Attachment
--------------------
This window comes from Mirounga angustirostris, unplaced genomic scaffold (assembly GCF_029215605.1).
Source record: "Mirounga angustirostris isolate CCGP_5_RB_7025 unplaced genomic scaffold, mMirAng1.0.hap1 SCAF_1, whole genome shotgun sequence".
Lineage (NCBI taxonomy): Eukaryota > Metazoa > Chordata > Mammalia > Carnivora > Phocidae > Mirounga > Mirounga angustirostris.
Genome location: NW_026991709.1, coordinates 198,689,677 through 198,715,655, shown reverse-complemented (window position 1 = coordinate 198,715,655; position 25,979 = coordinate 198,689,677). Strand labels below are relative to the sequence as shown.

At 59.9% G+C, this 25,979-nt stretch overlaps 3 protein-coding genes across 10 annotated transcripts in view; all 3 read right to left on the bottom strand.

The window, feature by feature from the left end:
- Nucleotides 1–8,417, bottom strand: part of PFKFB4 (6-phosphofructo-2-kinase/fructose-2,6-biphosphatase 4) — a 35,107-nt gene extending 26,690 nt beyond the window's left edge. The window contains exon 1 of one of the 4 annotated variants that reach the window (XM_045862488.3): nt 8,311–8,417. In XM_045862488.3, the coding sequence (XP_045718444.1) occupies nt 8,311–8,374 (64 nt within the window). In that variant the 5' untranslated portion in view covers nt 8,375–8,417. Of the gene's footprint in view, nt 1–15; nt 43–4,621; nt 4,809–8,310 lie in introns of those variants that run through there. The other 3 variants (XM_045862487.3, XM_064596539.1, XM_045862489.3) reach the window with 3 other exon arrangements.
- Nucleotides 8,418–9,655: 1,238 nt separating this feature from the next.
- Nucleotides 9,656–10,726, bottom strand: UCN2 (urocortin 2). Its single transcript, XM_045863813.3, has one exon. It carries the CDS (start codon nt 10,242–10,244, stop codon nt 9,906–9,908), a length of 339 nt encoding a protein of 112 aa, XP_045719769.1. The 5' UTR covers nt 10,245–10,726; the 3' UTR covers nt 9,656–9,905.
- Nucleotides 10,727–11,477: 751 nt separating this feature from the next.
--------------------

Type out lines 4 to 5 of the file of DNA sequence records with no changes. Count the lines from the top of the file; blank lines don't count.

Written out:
Genome location: NW_026991709.1, coordinates 198,689,677 through 198,715,655, shown reverse-complemented (window position 1 = coordinate 198,715,655; position 25,979 = coordinate 198,689,677). Strand labels below are relative to the sequence as shown.

At 59.9% G+C, this 25,979-nt stretch overlaps 3 protein-coding genes across 10 annotated transcripts in view; all 3 read right to left on the bottom strand.